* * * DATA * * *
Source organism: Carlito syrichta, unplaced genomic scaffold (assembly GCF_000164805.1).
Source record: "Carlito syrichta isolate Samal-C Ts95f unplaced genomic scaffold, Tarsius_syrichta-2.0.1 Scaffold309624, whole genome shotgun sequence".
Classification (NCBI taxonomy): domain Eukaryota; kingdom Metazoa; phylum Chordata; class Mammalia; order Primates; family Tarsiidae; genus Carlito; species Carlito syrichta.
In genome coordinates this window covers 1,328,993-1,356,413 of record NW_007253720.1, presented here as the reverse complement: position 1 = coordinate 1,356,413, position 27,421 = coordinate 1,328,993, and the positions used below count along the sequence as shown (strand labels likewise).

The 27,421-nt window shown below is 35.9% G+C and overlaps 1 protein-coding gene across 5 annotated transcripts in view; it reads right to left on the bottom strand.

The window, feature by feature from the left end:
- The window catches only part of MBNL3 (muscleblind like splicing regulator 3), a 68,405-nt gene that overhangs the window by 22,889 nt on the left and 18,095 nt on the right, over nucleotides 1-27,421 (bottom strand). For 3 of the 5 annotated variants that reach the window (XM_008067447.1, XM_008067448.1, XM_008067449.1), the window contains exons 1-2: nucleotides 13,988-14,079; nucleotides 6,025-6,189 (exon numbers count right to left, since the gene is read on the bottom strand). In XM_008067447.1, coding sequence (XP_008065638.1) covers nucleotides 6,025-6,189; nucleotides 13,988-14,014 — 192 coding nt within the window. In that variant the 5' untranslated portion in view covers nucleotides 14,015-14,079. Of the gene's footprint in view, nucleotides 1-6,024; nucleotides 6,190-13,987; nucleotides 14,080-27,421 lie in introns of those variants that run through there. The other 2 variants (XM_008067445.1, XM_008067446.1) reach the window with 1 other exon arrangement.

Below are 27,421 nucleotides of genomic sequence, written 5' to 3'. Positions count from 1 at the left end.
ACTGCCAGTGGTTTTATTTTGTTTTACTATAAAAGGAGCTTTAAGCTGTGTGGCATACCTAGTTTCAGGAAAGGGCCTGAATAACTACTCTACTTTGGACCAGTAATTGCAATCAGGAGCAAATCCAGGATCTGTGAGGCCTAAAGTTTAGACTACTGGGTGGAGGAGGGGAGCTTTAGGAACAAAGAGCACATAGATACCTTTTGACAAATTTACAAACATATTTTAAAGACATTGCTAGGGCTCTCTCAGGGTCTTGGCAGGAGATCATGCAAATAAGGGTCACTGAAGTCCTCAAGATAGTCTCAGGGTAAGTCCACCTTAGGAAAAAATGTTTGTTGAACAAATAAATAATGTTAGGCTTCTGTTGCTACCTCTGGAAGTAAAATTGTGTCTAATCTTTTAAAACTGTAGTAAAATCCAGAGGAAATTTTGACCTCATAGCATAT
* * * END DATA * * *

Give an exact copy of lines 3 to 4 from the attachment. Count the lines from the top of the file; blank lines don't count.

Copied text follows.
Classification (NCBI taxonomy): domain Eukaryota; kingdom Metazoa; phylum Chordata; class Mammalia; order Primates; family Tarsiidae; genus Carlito; species Carlito syrichta.
In genome coordinates this window covers 1,328,993-1,356,413 of record NW_007253720.1, presented here as the reverse complement: position 1 = coordinate 1,356,413, position 27,421 = coordinate 1,328,993, and the positions used below count along the sequence as shown (strand labels likewise).